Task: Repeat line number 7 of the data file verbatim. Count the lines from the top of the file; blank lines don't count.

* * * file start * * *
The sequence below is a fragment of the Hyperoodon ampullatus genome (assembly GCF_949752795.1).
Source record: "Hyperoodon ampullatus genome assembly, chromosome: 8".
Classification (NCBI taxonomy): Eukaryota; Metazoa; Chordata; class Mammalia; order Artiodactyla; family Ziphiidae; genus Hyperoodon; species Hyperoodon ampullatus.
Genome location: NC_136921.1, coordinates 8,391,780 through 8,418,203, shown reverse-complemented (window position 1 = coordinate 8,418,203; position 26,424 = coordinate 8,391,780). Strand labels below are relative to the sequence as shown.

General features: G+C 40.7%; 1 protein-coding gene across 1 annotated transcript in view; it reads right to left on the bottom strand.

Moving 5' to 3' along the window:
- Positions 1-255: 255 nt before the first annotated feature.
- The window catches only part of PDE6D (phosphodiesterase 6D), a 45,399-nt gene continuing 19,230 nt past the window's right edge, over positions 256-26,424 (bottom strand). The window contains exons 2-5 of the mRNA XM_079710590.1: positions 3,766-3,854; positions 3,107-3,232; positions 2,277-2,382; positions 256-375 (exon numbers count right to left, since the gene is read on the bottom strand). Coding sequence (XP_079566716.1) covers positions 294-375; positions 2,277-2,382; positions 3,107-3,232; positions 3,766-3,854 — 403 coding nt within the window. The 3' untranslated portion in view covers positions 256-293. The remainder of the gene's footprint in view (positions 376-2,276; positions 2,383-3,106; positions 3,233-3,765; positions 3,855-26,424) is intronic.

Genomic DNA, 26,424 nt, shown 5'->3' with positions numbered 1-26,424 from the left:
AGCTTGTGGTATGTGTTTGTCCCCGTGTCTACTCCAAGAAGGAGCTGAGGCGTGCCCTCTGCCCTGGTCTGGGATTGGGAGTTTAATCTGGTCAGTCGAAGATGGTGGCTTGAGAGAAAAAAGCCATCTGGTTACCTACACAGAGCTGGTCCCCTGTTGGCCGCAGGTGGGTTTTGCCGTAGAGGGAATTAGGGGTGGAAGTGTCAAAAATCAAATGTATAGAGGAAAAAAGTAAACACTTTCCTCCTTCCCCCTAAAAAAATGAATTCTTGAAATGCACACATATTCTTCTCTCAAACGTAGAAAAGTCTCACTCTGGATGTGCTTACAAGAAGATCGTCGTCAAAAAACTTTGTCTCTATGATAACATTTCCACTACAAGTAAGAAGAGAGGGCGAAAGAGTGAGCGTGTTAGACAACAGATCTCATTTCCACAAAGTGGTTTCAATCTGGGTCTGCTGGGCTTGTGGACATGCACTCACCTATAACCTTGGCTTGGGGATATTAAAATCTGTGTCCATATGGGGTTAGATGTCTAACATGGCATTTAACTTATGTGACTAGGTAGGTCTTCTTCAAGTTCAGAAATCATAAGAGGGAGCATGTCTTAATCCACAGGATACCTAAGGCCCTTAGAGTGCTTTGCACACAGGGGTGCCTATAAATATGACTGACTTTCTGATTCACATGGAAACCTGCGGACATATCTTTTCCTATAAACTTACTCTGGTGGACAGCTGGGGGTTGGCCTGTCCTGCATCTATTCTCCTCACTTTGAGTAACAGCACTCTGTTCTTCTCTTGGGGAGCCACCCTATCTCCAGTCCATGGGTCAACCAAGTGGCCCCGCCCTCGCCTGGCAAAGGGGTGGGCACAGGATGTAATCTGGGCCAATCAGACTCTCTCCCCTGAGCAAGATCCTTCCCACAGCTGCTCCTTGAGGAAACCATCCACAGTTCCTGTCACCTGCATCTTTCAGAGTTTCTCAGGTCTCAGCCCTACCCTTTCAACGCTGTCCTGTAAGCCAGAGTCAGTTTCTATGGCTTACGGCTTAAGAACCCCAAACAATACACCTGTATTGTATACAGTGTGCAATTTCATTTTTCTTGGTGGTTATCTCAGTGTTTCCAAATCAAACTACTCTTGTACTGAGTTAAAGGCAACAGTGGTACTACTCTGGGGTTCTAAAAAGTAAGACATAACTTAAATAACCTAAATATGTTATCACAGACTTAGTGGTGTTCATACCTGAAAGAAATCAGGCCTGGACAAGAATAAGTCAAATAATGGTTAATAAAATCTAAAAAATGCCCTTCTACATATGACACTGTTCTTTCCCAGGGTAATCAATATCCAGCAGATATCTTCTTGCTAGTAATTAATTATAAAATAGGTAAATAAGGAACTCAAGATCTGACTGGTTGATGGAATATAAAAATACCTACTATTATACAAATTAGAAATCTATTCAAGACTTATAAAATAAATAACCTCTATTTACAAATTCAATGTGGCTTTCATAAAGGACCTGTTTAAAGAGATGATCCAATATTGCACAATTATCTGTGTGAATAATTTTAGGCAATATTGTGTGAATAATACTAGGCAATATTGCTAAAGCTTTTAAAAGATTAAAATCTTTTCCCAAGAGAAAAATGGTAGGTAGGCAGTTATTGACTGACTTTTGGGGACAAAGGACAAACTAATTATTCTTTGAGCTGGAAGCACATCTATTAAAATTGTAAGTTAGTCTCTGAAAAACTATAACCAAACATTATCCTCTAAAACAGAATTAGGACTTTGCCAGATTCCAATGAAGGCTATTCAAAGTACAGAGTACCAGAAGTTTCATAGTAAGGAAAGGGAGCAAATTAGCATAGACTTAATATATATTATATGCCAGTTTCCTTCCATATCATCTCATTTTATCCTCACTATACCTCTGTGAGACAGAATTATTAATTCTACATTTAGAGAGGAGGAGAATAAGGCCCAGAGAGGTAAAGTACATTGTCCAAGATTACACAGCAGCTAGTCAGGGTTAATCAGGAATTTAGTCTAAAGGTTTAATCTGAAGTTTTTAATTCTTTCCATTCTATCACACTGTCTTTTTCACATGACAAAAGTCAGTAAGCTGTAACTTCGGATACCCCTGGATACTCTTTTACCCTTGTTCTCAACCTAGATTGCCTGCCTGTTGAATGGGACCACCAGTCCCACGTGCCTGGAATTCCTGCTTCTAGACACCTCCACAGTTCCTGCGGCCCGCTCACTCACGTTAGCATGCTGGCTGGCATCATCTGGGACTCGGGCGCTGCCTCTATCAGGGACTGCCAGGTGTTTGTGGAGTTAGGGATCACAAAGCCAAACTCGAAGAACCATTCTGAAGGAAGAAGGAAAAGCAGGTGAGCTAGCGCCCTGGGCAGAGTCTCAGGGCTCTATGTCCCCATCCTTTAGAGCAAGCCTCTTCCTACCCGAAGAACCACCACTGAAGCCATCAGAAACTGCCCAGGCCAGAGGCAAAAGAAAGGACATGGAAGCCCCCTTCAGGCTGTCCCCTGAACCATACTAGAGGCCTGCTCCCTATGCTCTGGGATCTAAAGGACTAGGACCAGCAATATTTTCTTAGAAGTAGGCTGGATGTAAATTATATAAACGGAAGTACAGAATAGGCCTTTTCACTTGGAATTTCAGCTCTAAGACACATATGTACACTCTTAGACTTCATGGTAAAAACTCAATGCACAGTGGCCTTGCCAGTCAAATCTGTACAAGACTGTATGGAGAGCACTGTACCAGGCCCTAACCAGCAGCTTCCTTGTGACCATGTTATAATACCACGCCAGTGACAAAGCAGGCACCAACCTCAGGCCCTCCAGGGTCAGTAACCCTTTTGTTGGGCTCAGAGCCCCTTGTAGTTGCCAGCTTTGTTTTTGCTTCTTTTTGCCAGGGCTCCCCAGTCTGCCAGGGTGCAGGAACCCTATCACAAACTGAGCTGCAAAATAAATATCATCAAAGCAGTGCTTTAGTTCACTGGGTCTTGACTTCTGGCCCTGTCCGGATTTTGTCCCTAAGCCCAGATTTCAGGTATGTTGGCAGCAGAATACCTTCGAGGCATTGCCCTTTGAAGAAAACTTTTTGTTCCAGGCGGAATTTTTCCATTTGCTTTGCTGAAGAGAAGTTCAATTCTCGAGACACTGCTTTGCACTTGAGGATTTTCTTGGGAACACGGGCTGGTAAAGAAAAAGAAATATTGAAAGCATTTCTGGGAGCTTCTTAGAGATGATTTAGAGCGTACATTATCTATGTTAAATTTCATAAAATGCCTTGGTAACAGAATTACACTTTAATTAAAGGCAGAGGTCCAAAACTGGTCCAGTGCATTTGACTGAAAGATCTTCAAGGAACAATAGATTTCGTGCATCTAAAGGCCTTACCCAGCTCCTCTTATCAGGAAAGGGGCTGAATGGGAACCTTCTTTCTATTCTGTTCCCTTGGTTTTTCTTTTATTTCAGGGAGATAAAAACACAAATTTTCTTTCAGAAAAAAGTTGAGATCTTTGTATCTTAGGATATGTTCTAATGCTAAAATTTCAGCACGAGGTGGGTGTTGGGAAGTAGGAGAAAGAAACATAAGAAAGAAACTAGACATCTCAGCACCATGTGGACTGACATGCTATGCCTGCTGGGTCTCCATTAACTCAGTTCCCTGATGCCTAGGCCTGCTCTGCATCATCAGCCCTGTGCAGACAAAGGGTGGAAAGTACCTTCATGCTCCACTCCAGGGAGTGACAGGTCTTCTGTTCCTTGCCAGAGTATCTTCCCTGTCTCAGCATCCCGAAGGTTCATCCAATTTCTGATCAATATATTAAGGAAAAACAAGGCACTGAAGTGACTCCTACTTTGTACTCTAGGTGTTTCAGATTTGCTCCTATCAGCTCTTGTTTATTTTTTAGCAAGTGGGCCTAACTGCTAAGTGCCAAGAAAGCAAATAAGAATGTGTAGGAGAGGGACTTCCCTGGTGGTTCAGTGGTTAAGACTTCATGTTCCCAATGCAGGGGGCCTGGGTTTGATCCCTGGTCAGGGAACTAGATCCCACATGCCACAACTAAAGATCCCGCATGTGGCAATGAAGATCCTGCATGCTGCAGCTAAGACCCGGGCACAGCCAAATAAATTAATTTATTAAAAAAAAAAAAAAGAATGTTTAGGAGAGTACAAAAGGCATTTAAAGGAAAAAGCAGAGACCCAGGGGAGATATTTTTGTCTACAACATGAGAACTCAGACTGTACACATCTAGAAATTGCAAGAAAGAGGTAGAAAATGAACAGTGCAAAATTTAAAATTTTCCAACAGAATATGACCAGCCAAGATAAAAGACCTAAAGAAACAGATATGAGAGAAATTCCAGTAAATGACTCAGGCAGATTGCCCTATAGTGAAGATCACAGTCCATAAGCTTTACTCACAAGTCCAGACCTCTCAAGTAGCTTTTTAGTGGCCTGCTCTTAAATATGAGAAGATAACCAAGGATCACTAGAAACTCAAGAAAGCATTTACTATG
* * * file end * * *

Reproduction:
- Positions 1-255: 255 nt before the first annotated feature.